NEW ULM - With his campaign heading into its last few days, First District Republican congressional candidate Randy Demmer feels optimistic about his chances of unseating DFL Rep. Tim Walz.
He hasn't conducted polls to check his progress, but Demmer feels the message he has been spreading during his campaign is resonating with the people.
"The feeling I get when I'm out talking to people all summer long, the more I've had a chance to meet people, the more they knew about an alternative, the more they were aware specifically of the congressman's votes, the more support I've felt. People say absolutely, they don't want this."
Demmer said he takes it as a good sign that the National Democratic Party and the Democratic National Congressional Committee have been spending hundreds of thousands of dollars in the past couple of weeks in support of Walz, and attacking Demmer.
"He has twice the money we have in our campaign, and yet they are coming in, and of course they come with the attack ads, things they want to pretend the congressman doesn't support.
"But we know from them having to do that, that this is an extremely tight race."
Staff photo by Kevin Sweeney
Republican congressional candidate Randy Demmer speaks to supporters at The Ulmer Cafe in New Ulm on Saturday morning.
Demmer said his campaign has managed to close the gap on Walz by focusing on his record and the differences in their philosophies.
"That's the problem in Washington right now," Demmer said to a group of supoprters at the Ulmer Cafe in New Ulm Saturday. "Congressman Walz has been supporting a model that says government is what't more important, government can make choices for us, government can make decisions, because for some reason we don't trust the market to make choices, we don't trust that people can make choices for themselves."
Demmer said Walz's vote on Cap and Trade legislation is an example. Demmer said Walz claims Cap and Trade is "some kind of energy policy. It's not energy policy, it's government saying, 'We're going to redistribute some income around, and we believe you should pay more for your energy, and if you give us more money, we'll find a way to be more productive and more energy efficient.'"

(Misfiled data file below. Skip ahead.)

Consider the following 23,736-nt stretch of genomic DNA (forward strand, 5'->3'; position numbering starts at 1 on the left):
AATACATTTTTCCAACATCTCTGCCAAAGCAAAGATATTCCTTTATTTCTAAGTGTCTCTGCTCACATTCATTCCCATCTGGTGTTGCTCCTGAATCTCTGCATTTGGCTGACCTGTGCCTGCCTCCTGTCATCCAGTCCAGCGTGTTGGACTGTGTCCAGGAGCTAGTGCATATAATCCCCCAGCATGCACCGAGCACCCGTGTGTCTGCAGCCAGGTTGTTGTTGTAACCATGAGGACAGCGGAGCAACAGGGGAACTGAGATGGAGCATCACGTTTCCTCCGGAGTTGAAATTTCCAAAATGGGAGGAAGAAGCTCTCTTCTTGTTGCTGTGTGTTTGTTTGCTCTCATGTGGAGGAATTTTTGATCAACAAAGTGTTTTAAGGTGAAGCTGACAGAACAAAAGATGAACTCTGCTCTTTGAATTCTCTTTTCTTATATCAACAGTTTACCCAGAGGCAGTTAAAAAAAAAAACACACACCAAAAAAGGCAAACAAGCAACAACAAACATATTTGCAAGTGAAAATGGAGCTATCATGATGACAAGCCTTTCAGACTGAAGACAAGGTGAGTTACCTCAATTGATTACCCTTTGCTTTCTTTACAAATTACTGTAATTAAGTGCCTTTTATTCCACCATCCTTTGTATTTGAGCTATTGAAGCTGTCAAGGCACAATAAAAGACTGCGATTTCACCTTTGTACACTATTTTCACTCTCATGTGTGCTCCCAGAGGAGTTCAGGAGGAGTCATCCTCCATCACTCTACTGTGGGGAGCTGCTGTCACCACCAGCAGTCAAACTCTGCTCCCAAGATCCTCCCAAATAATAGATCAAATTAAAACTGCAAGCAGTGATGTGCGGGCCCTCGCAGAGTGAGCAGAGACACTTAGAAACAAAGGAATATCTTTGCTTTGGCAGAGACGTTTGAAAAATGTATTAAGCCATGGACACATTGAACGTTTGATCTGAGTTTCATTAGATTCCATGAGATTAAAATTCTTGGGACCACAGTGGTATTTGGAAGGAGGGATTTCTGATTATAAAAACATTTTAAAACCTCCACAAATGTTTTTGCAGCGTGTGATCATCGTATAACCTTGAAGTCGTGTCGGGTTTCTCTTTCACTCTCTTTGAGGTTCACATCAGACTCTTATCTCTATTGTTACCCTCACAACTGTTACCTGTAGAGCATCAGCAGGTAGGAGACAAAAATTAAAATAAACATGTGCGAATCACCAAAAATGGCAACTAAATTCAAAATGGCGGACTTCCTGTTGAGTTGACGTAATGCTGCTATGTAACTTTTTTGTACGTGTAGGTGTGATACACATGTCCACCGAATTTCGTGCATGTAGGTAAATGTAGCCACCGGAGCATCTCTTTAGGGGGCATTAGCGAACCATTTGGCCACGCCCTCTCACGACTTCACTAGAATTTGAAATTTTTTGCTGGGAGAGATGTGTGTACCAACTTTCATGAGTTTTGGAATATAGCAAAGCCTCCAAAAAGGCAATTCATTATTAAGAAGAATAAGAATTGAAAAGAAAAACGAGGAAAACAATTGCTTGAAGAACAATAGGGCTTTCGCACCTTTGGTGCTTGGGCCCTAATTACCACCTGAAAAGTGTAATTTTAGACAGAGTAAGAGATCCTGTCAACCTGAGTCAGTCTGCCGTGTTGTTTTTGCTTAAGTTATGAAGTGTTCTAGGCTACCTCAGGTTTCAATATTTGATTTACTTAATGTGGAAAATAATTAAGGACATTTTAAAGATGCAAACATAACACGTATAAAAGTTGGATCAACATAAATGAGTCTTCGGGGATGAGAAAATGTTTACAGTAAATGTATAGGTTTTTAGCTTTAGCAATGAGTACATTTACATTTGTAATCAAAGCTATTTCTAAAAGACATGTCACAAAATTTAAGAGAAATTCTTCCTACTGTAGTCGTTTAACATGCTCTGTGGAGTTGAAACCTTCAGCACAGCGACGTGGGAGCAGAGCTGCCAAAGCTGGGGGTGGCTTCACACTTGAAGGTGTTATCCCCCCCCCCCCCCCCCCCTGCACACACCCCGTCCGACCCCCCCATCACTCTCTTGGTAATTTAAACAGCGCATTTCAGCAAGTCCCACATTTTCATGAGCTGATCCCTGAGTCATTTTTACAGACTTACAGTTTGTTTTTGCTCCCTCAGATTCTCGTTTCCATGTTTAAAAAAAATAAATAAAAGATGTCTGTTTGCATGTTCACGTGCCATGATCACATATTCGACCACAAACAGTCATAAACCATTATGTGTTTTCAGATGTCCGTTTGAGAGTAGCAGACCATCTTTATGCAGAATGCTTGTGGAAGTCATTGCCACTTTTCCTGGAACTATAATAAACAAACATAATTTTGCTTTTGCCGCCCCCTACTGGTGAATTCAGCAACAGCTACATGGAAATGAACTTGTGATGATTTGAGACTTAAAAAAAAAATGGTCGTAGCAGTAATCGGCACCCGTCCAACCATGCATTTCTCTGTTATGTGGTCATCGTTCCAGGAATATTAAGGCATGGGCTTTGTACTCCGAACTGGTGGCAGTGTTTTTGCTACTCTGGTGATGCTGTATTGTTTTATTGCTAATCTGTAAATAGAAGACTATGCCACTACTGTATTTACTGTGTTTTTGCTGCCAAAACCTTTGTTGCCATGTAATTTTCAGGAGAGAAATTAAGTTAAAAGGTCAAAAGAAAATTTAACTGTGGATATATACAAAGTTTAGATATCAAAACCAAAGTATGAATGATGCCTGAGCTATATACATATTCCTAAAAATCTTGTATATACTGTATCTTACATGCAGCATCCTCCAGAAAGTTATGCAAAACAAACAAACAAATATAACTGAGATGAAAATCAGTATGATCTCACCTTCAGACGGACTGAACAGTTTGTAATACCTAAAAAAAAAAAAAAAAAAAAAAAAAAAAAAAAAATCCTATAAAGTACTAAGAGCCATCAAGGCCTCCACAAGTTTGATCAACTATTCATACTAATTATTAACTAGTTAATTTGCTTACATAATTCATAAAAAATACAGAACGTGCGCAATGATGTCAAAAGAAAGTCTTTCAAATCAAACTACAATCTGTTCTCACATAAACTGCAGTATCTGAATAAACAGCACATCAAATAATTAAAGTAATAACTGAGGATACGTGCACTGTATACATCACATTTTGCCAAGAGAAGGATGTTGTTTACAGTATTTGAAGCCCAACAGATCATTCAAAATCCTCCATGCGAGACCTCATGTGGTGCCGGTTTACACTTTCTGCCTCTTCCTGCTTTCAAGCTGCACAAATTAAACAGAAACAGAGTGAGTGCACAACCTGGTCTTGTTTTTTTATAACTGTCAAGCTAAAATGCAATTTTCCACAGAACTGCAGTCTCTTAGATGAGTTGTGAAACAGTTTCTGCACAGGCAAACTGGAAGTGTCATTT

Government takeover of the health care industry is another example of government saying it knows what's best for people, said Demmer.
Demmer accused the Walz campaign of creating fear among the elderly by claiming Demmer wants to take their Social Security. Demmer denies having any such plan, and thinks it "shameful" that Walz and the national groups supporting him keep trying to creative divisiveness by scaring the elderly.
Demmer said Walz is "lying when he says he will never vote to spend money that we don't have. He already has! He has supported the deficit budgets, the stimulus packages, that are driving up this deficit."
Demmer urged Republicans to work in the next few days to get out the vote, to get their friends and family to go to the polls and vote for the candidates who share their values and philosophies.
Walz, meanwhile, rallied volunteers in Rochester before stopping at a Waseca coffee shop and continuing on to Mankato. There, the former high school teacher visited the Wagon Wheel, a classic diner, joking with the servers and bumping fists with owner Kevin Haefner as Haefner fried strips of bacon in the back. Walz wore a camouflage baseball cap that said, "Tim Walz, NRA Endorsed."
Like Demmer, Walz said his campaign is working to turn out every possible vote.
The national parties and other outside groups have spent more than $1.2 million on the race, about two-thirds of it going to defeat Walz. He has struck back with ads criticizing Demmer, a businessman and former farmer running on an anti-spending platform, for receiving farm subsidies and tax breaks for economic development projects.
Information from the Associated Press was included in this report.